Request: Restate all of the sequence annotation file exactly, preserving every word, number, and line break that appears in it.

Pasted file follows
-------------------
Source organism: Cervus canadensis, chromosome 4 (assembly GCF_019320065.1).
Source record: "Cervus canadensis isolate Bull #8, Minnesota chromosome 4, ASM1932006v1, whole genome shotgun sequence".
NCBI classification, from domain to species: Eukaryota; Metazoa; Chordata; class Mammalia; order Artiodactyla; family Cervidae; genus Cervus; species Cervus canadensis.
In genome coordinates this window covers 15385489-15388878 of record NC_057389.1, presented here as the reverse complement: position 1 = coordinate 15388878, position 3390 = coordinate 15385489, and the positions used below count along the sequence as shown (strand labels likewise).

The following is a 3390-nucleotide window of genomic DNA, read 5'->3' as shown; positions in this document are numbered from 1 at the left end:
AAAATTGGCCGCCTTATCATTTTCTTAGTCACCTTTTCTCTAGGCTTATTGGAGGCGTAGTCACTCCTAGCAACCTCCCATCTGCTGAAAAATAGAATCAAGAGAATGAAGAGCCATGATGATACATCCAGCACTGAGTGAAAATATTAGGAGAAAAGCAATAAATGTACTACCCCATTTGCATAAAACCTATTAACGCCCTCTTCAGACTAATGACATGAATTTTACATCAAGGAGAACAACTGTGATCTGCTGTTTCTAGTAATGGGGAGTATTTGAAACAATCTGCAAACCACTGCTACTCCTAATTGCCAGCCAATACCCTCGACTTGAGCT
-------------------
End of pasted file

Source organism: Cervus canadensis, chromosome 4 (assembly GCF_019320065.1).
Source record: "Cervus canadensis isolate Bull #8, Minnesota chromosome 4, ASM1932006v1, whole genome shotgun sequence".
NCBI classification, from domain to species: Eukaryota; Metazoa; Chordata; class Mammalia; order Artiodactyla; family Cervidae; genus Cervus; species Cervus canadensis.
In genome coordinates this window covers 15385489-15388878 of record NC_057389.1, presented here as the reverse complement: position 1 = coordinate 15388878, position 3390 = coordinate 15385489, and the positions used below count along the sequence as shown (strand labels likewise).

The following is a 3390-nucleotide window of genomic DNA, read 5'->3' as shown; positions in this document are numbered from 1 at the left end:
AAAATTGGCCGCCTTATCATTTTCTTAGTCACCTTTTCTCTAGGCTTATTGGAGGCGTAGTCACTCCTAGCAACCTCCCATCTGCTGAAAAATAGAATCAAGAGAATGAAGAGCCATGATGATACATCCAGCACTGAGTGAAAATATTAGGAGAAAAGCAATAAATGTACTACCCCATTTGCATAAAACCTATTAACGCCCTCTTCAGACTAATGACATGAATTTTACATCAAGGAGAACAACTGTGATCTGCTGTTTCTAGTAATGGGGAGTATTTGAAACAATCTGCAAACCACTGCTACTCCTAATTGCCAGCCAATACCCTCGACTTGAGCT